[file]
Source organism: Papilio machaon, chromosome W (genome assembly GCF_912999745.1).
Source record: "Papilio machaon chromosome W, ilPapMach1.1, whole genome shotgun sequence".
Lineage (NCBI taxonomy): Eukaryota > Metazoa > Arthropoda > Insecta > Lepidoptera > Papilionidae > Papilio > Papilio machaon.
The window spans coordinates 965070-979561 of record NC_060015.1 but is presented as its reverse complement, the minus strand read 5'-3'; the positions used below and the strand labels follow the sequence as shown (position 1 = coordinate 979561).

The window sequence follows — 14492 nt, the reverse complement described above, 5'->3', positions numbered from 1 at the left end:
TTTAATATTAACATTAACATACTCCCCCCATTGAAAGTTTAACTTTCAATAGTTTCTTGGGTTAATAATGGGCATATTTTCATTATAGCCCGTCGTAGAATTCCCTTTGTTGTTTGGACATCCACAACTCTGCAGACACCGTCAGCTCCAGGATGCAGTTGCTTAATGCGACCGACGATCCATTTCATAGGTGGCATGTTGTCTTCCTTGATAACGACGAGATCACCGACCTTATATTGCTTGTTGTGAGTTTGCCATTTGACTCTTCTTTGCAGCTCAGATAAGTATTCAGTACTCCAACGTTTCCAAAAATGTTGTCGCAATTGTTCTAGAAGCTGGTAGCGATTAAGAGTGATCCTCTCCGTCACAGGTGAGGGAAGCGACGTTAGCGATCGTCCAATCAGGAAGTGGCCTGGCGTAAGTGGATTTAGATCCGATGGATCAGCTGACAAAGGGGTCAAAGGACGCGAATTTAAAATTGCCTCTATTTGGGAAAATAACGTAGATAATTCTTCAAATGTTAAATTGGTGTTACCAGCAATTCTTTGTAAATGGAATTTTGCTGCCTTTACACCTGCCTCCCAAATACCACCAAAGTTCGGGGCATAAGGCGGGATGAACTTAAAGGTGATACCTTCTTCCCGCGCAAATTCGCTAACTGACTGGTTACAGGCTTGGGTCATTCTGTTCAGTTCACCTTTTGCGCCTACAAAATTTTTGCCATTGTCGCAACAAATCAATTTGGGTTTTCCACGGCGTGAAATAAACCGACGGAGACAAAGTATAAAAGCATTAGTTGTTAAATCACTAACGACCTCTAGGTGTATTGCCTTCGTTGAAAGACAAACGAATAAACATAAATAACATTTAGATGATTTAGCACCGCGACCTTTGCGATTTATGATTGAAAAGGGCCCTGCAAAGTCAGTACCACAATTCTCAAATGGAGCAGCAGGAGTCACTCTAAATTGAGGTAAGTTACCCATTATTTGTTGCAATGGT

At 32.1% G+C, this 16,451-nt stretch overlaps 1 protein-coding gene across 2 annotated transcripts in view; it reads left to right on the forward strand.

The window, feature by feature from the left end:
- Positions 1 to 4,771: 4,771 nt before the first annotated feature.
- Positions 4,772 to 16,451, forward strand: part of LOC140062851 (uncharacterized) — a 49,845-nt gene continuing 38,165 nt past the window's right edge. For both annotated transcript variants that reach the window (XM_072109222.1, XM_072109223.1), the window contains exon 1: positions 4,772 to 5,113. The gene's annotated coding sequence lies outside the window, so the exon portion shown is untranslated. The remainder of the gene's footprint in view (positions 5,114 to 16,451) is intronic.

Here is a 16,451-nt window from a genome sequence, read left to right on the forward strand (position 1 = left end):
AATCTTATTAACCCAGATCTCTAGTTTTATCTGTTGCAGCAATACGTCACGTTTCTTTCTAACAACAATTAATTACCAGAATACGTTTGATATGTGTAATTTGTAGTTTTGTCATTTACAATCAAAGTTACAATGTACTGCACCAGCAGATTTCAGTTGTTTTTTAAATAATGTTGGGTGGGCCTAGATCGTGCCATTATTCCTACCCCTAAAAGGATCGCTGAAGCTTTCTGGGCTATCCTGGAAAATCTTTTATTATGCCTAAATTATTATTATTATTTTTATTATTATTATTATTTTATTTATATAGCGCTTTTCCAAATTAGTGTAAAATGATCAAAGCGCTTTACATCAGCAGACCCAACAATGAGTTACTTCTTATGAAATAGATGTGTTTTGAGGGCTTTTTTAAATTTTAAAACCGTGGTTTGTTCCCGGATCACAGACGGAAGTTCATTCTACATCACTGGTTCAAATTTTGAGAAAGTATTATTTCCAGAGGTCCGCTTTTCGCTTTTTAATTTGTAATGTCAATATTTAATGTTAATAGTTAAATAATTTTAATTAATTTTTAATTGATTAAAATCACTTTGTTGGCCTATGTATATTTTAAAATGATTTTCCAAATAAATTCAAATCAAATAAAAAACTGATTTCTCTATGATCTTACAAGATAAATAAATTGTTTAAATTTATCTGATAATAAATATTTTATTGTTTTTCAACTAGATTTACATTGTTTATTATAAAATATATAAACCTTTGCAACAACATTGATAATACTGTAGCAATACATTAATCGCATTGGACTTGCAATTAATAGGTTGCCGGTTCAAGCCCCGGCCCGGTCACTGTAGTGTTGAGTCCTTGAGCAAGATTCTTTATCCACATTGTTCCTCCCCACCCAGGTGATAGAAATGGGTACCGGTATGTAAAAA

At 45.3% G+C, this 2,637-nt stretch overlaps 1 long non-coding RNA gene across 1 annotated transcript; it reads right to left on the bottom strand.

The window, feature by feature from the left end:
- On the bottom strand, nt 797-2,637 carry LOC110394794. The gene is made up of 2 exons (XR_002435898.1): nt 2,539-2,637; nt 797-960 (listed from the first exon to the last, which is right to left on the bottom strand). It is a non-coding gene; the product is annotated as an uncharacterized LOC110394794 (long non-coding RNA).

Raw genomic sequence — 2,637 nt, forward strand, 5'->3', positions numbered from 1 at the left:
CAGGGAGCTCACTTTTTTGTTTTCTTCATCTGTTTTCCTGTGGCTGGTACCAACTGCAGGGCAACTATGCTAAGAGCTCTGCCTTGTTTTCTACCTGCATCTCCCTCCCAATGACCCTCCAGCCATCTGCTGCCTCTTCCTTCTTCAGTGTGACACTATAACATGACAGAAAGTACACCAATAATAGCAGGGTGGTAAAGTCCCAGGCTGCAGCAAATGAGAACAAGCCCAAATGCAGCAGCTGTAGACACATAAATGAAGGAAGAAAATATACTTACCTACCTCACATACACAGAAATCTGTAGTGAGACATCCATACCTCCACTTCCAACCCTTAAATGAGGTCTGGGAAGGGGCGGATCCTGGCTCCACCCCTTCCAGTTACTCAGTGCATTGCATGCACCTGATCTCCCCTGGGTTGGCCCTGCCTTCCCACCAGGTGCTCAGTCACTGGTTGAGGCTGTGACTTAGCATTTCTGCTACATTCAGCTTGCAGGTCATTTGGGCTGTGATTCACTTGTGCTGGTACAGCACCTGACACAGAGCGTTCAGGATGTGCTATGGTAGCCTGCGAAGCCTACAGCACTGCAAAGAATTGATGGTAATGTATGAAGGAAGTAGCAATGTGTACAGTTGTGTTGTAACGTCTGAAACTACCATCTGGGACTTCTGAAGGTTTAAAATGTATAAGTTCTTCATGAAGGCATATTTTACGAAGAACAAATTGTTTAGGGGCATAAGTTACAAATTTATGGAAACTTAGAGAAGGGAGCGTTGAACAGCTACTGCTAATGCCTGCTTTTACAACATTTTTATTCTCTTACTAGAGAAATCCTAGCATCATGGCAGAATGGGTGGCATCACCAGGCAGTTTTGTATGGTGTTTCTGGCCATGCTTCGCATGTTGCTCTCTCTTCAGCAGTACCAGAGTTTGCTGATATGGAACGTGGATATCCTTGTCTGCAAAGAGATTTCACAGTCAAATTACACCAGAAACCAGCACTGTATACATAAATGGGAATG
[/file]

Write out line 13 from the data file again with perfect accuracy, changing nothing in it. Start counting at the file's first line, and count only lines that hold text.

At 45.3% G+C, this 2,637-nt stretch overlaps 1 long non-coding RNA gene across 1 annotated transcript; it reads right to left on the bottom strand.